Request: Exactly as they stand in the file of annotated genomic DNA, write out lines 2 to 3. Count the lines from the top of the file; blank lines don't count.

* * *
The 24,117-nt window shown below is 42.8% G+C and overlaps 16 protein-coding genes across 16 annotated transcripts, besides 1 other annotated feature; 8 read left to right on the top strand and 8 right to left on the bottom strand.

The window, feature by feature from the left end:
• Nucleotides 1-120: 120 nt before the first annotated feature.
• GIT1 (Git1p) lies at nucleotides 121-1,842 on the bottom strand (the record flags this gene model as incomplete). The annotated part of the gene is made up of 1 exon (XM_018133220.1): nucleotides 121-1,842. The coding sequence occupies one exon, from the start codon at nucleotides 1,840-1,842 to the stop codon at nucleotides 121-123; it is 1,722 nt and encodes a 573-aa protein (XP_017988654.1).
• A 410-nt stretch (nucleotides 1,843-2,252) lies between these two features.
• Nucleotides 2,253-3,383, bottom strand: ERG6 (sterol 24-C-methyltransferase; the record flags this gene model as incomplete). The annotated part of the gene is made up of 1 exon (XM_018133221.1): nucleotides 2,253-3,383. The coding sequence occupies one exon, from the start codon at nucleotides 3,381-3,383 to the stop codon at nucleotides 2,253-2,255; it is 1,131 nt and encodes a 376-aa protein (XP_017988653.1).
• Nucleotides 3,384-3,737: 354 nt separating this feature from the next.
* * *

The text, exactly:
The window, feature by feature from the left end:
• Nucleotides 1-120: 120 nt before the first annotated feature.